As reminder below are the nominees and links to my reviews.

As you’d be aware, Marlon James took home the Man Booker award this year.  While I applaud the decision of the judges – A Brief History of Seven Killings is one of my favourite novels of 2015 – it did come as a surprise.  I was convinced that the bloated, overwrought, but hard to forget A Little Life by Hanya Yanagihara would be this year’s winner.  The novel’s difficult subject matter, the intensity of the prose and the accolades thrown at the book before it featured on the Booker, persuaded me that this was the novel to beat.  It didn’t win, but it has another crack at a trophy next month with it being shortlisted for the National Book Award.

Thankfully, though, the judges went with quality rather than hype.  A Brief History, which was recognised by the National Books Critics Circle earlier this year (losing out to Lila by Marilynne Robinson) is a novel that took me by the throat and forced me to engage with it.  James’ evocation of a time and place is magnificent, facilitated by his use of Jamaican patois and a cast of conflicted, broken but very human characters.  It’s a long book, not that much shorter than A Little Life, and it includes graphic scenes of violence (some of the sexual variety), but if you’re a genre reader who checks out this blog from time to time and you don’t mind looking outside the “ghetto” then I heartily recommend this astonishing novel.

Similarly I recommend Tom McCarthy’s Satin Island.  Given a recent discussion I had on Facebook on how literature is less about engaging readers and more about showing off a prose-style and the cleverness of the writer, it’s likely that Satin Island will not be to everyone’s tastes.  But if you’re interested in fiction that eschews traditional narratives and still has something to say about the world we live in, then McCarthy’s novel – at only 170 odd pages – is a great place to start.  Satin Island has already been nominated for the Goldsmith Prize and I expect to see it pop up a couple more times next year.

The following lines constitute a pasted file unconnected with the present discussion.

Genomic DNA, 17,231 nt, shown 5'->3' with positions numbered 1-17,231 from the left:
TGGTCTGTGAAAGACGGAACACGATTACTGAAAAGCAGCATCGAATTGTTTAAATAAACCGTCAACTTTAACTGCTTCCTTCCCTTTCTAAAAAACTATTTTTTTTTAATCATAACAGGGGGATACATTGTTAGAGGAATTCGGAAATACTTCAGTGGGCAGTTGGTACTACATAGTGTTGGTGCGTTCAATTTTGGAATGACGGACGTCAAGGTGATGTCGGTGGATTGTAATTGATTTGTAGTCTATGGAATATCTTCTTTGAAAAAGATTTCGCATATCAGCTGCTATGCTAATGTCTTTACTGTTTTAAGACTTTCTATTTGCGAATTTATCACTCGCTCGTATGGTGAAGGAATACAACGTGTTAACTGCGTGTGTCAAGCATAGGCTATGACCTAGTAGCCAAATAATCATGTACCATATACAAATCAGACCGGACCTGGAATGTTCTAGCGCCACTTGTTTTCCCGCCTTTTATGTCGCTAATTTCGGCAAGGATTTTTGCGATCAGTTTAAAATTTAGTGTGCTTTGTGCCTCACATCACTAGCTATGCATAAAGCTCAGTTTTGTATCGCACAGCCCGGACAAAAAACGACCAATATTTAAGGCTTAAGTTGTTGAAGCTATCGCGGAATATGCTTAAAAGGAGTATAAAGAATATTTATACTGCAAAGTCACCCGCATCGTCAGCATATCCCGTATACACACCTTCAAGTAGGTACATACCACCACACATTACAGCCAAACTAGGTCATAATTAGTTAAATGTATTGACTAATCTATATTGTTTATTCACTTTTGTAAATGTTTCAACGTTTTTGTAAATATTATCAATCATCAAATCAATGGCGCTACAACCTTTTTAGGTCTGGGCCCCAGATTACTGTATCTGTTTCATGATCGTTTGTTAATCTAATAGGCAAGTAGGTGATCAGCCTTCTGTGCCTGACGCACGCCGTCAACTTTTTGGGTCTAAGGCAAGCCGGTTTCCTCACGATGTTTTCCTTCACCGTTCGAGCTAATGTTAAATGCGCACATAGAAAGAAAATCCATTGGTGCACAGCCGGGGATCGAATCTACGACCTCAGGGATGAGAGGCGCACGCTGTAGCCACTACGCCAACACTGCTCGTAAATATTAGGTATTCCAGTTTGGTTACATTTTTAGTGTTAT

The same goes for Chigozie Obioma’s The Fishermen and Sunjeev Sahota’s The Year of the Runaways.  These are two very good books that I expect to see feature as finalists in other awards.  For example I’d be shocked if both novels aren’t nominated for the Costa Prize next month, and I’d be equally shocked if we didn’t see The Fishermen appear on the shortlist of three for the Desmond Elliot prize.  Both these books – coupled with the James – provide the Man Booker with a real sense of diversity from voices that aren’t part of the normal literary establishment.  More like this please.

The Anne Tyler is the odd one out.  Yes, she’s a very good writer, but A Spool of Blue Thread doesn’t have the impact or ambition of the other works.  And neither is meant to.  It’s a quiet novel, about a particular family and representative of the sort of comedic, bittersweet fiction Tyler has been writing for decades.  But unlike the other nominees, I found A Spool of Blue Thread to be entirely forgettable.

Because I’m new to the Man Booker (in terms of reading the finalists) I can’t say how this one compares to other years with much confidence.  I can speak to 2014’s nominees which I believe was a slightly stronger list of books with more stand-out novels – like the Flanagan, the Smith and Fowler.  Still, this year’s is more diverse in voice and setting and it’s a trend I’d like to see continue.

So congrats to Marlon James for his magnificent book.  Go read it!